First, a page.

UNITED STATES COAST GUARD AUXILIARY
OPERATION BOAT SMART
BOAT SMART FROM THE START
ADVANCED COASTAL NAVIGATION
The U. S. Coast Guard Auxiliary's
Advanced Coastal Navigation (ACN) course is a comprehensive course to prepare the advanced boater with the knowledge needed to safely pilot a boat.
- INTRODUCTION TO COASTAL NAVIGATION -- course overview; names and definitions of various types of navigation; steps of voyage planning and underway navigation; earth's coordinate system and its use to specify location; how direction can be measured on the surface; conversion of direction (true, magnetic, compass and relative) to another.
- THE MARINE MAGNETIC COMPASS -- parts and principle of operation of the marine magnetic compass; concept of deviation and distinctions between compass north, magnetic north, and true north; "swinging ship" and deviation table preparation; rapidly and reliably solving TVMDC and/or CDMVT computations.
- THE NAUTICAL CHART -- characteristics of nautical charts, particularly Mercator and polyconic projections; plotting positions in terms of latitude and longitude; various chart types/scales and their appropriate uses; basic knowledge of chart symbols; rapid and reliable measurement of direction, distance, and location on Mercator and polyconic nautical charts.
- THE NAVIGATOR'S TOOLS AND INSTRUMENTS -- navigator tools used in everyday practice; basic skills and familiarity with the use of plotting instruments; use of other instruments and equipment used in the practice of navigation.
- DEAD RECKONING -- working knowledge of dead reckoning methods including plotting, labeling, measuring, and determining DR positions; speed, time, distance formulas and problem solving; speed estimation, tachometers and speed curves.
- PILOTING -- Line of Position (LOP) concepts; bearing use in LOPs; running fix by advancing or retiring an LOP; danger bearings; estimated positions when the data are lacking for a FIX.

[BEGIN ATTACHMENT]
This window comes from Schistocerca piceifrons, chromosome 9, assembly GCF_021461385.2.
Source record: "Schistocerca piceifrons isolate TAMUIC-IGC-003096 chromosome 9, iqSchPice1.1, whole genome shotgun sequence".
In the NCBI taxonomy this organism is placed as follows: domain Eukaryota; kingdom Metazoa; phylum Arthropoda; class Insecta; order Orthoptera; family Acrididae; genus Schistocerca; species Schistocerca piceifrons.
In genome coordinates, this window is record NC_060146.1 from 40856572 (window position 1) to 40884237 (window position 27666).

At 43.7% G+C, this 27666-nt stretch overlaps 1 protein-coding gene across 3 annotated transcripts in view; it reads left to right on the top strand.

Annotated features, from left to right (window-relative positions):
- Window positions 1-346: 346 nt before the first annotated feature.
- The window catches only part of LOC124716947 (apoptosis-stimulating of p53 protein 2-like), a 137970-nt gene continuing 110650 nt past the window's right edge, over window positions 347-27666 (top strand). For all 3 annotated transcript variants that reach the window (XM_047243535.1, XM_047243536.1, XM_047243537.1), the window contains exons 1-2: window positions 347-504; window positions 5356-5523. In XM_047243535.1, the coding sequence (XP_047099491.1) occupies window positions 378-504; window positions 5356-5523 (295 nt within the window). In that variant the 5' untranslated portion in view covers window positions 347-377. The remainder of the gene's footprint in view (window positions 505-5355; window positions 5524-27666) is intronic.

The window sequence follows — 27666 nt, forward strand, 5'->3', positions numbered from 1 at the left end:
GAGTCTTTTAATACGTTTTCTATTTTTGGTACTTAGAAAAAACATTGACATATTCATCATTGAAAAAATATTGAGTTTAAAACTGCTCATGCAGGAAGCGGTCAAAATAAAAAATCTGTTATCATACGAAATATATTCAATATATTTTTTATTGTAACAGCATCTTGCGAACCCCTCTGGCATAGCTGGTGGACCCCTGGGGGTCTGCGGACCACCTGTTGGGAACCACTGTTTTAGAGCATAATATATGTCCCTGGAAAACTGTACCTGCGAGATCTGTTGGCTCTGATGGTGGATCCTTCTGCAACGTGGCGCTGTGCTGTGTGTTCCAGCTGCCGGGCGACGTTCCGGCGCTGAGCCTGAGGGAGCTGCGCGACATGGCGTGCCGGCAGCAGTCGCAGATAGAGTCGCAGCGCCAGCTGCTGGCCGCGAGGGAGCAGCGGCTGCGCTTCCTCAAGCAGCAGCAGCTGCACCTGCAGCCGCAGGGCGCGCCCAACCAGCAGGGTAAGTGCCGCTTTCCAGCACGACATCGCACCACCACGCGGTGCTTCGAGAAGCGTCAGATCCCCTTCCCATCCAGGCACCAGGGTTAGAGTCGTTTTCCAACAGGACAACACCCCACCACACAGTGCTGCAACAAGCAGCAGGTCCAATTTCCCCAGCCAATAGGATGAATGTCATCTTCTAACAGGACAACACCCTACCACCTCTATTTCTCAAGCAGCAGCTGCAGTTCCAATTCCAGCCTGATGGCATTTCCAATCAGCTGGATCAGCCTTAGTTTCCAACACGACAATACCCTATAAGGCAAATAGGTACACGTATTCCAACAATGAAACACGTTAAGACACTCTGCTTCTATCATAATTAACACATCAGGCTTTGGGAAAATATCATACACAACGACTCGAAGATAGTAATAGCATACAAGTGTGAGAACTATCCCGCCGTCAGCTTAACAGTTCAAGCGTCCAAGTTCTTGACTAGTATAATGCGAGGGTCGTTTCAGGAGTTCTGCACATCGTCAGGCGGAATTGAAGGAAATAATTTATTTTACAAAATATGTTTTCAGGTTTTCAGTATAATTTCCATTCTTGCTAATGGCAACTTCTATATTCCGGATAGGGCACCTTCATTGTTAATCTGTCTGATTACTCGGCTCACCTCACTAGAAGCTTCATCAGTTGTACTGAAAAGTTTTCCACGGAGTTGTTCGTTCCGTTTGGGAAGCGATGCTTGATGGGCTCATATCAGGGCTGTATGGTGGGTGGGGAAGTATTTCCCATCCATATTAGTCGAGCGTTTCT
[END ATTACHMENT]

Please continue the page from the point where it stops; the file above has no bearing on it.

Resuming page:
- CURRENT SAILING -- understanding current and the motion of the vessel; current problems on both the nautical chart and maneuvering board including determination of EP given set and drift, course steered, and speed maintained; determination of actual set and drift given course steered, speed maintained, and a FIX; determination of course to steer and resultant SOA given set and drift and intended track; determination of course to steer and speed to maintain given specified track and speed of advance and current set and drift.
- TIDES AND TIDAL CURRENTS -- understanding tidal phenomena, causes, and typical variations; appreciate the practical reasons why tides are important to the mariner; know how to use the Tide Tables to estimate the height of the tide at any time; know how to use the Tidal Current Tables to estimate the strength and direction of the current at any time.
- RADIO NAVIGATION -- understanding the basics of RDF, Loran-C, Radar, and GPS, their respective advantages, disadvantages, limitations and how they can be used to fix position; radar use for collision- avoidance CPA and target course and speed.
- NAVIGATION REFERENCE PUBLICATIONS -- Acquaintance with the U.S. Coast Pilot, the Light List, and the Notices to Mariners; computation of visibility of lights given height of light, observer, prevailing visibility and nominal ranges; importance of up-to-date charts and other publications.
- FUEL AND VOYAGE PLANNING -- Understand the basics of fuel planning, including the definitions of fuel efficiency, fuel reserves, endurance, and range; fuel consumption affects of such factors as hull design, engine horsepower, throttle settings, condition of bottom etc.; developing a fuel consumption curve; effects of current in fuel planning; preparing and using a "Howgozit" chart for a voyage.
- REFLECTIONS -- Examples of 10 principles of navigation learned the hard way.
Click on the link below to find the next available Advanced Coastal Navigation Course near you.
ALL DISTRICT 1SR PUBLIC EDUCATION COURSES
For more information about the above or any other Operation Boat Smart activity, please contact Bob Daraio at firstname.lastname@example.org
Don't forget to check out BOAT SMART KIDS and
Smart Start For Paddlers
We Need You -- The Coast Guard Auxiliary is called upon to provide essential services to the Coast Guard as they focus more heavily on their military missions. We need all the help we can get. You needn't own a boat or be an experienced boater, since our missions are wide-ranging. For information about Auxiliary missions and the Auxiliary in general, go to our Join the Auxiliary web page. You will find there a form through which you can ask that a local Auxiliarist make contact with you to explore the ways in which you can assist Team Coast Guard. To learn more go to Charting Your Course in the USCG Auxiliary.
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